|More YouTube censorship !
||[Mar. 11th, 2009|10:50 am]
Addendum: EFF on "Winter Wonderland" Copyright (Julia Weybret)
Using YouTube's new automated copright detection technology, Warner Brothers detected last month that 15 year old Juliet Weybret had posted a video of herself playing the piano and singing the 1934 song Winter Wonderland. This unrepentant little criminal might have thought that such a widely covered tune had entered the public domain, 75 years after it was recorded, but Juliet was clearly unfamiliar with legislation like the Sony Bono Copyright Extension Act, which extended copyright protection to 95 years or more after publication date.
The Electronic Frontier Foundation is not happy with the situation. About YouTube's Copyright ID technology,
The famous Christmas song Winter Wonderland was first published in 1934. The composer was Felix Bernard (1897-1944) and the lyricist was Richard B. Smith (1901-1935).
source: carols.org.uk where it's possible to play an automated rendition to your heart's content.
Having - in my years of employment - dealt with Copyright issues for Reader's Digest (Australia) I seem to recall that (at that time) a musical composition entered the public domain 50 years after the composer's death (which in this case appears to be 1944). I did on occassion challenge the automated payment of Copyright and indeed obtained refunds under the Copyright Act in force at that time. All I got from the Digest for my efforts was a flea in the ear. If an item is subject to copyright it used to be normal to distribute a "prescribed notice" to all possible copyright holders. Now if Juliet had done this in a formal manner before sitting down to the piano..... (sigh)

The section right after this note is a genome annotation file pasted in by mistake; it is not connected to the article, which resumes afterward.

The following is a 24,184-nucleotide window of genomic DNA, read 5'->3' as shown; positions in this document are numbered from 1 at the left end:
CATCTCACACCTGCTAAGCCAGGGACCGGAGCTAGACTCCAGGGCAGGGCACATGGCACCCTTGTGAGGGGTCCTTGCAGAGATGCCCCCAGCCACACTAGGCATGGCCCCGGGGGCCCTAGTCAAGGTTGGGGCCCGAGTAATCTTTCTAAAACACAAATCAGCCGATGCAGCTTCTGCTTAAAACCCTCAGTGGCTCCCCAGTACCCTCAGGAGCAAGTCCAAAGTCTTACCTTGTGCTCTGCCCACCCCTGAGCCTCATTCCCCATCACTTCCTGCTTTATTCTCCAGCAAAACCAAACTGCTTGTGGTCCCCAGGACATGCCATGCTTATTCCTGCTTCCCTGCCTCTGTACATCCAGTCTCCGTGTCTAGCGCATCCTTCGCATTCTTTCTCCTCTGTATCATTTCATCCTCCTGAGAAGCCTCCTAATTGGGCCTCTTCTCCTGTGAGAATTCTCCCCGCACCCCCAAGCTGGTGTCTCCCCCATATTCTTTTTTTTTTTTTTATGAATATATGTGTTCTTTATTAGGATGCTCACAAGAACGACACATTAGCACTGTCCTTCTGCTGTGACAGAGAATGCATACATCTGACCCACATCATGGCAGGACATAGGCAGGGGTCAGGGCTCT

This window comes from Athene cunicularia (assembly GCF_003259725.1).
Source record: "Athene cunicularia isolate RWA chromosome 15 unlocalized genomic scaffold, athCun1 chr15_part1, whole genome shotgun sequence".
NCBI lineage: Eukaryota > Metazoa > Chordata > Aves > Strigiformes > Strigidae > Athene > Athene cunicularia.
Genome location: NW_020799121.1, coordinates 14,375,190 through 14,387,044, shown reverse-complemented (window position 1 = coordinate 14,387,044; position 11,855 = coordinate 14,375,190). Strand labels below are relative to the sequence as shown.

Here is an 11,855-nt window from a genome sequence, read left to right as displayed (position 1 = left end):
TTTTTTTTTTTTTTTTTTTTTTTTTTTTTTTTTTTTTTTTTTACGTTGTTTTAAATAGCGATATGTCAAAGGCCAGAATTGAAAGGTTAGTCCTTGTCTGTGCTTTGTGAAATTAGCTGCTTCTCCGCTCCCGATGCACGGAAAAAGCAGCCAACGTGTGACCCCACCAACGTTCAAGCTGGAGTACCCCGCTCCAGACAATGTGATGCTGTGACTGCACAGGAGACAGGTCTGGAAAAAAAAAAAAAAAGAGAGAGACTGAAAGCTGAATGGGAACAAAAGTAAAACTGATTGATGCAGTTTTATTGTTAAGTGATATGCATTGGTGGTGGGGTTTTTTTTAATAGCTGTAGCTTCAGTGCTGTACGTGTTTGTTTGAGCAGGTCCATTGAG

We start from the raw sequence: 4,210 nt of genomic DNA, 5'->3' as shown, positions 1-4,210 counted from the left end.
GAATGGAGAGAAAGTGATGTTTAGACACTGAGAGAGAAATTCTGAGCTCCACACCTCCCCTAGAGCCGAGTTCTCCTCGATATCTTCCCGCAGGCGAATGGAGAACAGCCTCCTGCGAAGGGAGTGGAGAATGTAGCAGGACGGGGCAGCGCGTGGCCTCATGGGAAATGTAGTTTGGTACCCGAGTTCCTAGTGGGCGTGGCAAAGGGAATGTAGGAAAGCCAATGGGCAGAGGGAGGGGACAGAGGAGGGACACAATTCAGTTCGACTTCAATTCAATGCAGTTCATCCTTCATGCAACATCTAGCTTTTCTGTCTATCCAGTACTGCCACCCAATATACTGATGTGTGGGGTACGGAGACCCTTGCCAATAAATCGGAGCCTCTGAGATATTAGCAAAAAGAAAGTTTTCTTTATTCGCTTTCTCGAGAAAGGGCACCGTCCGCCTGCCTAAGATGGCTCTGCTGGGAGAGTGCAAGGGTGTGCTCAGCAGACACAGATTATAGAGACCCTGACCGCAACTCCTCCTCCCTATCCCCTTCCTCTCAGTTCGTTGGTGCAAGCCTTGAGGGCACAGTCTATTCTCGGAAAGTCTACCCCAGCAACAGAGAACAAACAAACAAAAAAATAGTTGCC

YOUTUBE TO BLOCK ALL MUSIC VIDEOS IN THE UNITED KINGDOM (March 10th 2009)
By Yinka Adegoke in New York
March 10, 2009 08:25am
YOUTUBE will block all music videos from being viewed by users in Britain after it was unable to reach a deal with a royalty collection group.
The world's largest video sharing website said PRS for Music, a British collection society that collects royalties on behalf of nearly 50,000 composers, was asking it to pay "many, many times" more than the previous licensing agreement that expired.